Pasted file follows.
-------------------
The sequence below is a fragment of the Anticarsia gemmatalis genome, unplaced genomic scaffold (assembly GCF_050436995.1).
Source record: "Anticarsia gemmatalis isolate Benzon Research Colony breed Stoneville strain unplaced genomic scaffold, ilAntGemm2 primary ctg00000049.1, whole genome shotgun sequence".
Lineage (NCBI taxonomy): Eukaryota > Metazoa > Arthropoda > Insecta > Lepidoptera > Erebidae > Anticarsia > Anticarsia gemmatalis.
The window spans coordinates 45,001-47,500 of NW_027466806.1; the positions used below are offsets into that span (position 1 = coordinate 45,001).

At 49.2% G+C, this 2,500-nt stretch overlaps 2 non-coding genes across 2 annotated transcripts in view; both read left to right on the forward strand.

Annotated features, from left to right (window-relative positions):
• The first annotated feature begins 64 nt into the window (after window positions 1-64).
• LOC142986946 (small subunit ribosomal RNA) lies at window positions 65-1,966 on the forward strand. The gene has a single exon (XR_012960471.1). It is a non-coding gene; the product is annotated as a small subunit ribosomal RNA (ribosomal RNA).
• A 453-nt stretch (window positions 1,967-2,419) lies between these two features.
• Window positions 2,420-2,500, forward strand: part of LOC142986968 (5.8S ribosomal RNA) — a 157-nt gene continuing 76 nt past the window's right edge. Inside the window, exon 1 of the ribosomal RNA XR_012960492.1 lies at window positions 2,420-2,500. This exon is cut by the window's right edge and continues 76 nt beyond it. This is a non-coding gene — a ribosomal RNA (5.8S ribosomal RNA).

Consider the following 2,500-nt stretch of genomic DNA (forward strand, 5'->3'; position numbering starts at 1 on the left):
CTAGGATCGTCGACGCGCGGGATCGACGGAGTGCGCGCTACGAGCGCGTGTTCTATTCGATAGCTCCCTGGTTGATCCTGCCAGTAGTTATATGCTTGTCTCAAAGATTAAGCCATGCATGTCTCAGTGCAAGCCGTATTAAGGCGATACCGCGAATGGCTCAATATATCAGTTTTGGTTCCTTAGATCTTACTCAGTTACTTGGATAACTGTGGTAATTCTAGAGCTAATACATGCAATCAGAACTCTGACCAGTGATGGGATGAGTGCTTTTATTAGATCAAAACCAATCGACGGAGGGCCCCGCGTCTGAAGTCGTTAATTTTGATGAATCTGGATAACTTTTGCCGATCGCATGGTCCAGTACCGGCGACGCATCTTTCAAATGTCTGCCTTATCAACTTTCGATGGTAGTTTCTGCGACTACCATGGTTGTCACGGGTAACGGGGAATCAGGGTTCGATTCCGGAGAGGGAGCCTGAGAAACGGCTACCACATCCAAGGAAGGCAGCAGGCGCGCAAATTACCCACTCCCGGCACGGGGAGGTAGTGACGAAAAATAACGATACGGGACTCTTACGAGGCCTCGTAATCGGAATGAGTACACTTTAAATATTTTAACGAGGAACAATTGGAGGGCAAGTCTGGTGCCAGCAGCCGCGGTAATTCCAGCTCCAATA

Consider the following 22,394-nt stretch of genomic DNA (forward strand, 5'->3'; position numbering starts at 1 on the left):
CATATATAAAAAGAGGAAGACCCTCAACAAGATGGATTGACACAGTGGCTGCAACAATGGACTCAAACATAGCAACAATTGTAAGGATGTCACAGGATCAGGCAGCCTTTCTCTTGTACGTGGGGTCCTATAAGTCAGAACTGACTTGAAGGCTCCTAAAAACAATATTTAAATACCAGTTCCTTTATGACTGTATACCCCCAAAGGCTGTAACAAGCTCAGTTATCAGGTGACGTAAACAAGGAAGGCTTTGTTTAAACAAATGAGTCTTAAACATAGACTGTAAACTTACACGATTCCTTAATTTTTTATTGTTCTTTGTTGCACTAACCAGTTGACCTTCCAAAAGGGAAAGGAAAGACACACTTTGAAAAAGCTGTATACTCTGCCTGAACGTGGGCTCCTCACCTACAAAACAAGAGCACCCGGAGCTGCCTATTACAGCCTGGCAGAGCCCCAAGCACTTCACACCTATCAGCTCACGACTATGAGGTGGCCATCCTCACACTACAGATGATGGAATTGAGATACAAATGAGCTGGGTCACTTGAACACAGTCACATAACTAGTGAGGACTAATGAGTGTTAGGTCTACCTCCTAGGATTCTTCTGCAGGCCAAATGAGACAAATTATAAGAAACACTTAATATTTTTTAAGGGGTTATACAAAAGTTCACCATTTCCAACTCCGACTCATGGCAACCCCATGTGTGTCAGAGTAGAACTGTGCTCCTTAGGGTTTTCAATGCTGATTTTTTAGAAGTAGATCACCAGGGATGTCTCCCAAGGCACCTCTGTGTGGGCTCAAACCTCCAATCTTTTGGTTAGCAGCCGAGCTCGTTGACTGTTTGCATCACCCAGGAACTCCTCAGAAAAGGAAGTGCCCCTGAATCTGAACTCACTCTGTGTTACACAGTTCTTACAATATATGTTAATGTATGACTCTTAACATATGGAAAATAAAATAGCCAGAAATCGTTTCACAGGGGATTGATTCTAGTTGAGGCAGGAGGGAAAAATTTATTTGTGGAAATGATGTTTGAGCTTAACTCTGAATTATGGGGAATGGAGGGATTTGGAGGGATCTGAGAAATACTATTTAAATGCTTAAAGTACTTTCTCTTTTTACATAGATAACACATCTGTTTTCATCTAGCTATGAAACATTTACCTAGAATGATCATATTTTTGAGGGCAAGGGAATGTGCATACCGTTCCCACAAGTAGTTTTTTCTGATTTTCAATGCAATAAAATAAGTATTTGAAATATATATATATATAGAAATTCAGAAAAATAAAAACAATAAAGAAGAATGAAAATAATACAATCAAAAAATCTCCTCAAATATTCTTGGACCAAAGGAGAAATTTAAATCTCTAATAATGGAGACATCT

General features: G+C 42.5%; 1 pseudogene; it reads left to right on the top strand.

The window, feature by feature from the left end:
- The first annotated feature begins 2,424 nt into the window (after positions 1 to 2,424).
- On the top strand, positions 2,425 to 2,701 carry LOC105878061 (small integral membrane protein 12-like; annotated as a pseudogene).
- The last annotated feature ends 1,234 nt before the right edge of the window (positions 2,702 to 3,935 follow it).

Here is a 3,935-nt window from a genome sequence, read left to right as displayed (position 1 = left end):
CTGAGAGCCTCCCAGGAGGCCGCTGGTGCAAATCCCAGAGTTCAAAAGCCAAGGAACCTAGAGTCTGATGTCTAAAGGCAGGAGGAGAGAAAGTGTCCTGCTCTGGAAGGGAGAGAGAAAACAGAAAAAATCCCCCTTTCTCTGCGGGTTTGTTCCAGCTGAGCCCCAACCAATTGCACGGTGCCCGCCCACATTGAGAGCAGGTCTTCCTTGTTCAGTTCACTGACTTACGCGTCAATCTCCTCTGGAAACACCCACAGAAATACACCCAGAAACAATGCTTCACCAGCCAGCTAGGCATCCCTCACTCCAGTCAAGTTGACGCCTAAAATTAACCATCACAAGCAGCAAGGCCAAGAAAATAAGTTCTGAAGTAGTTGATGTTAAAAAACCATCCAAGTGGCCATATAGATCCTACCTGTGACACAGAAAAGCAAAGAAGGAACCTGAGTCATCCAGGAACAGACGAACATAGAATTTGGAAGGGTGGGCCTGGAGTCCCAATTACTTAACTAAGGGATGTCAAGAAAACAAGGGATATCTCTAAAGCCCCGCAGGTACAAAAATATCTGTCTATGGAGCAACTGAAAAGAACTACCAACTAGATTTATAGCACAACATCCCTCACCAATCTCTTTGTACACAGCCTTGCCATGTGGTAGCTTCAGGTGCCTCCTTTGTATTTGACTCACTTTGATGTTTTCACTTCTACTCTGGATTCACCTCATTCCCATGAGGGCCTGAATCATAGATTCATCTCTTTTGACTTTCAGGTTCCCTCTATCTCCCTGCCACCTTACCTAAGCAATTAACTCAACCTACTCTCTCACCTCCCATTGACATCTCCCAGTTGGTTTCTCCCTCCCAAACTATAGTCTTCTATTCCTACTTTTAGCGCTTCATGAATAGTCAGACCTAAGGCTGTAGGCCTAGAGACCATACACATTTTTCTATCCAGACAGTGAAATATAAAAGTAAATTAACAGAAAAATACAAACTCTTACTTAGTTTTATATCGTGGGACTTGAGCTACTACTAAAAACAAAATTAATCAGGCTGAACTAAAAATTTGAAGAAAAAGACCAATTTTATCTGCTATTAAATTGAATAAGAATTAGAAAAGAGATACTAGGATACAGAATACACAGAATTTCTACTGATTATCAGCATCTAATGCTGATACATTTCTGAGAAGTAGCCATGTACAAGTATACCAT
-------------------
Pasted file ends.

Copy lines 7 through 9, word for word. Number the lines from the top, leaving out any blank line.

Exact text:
• The first annotated feature begins 64 nt into the window (after window positions 1-64).
• LOC142986946 (small subunit ribosomal RNA) lies at window positions 65-1,966 on the forward strand. The gene has a single exon (XR_012960471.1). It is a non-coding gene; the product is annotated as a small subunit ribosomal RNA (ribosomal RNA).
• A 453-nt stretch (window positions 1,967-2,419) lies between these two features.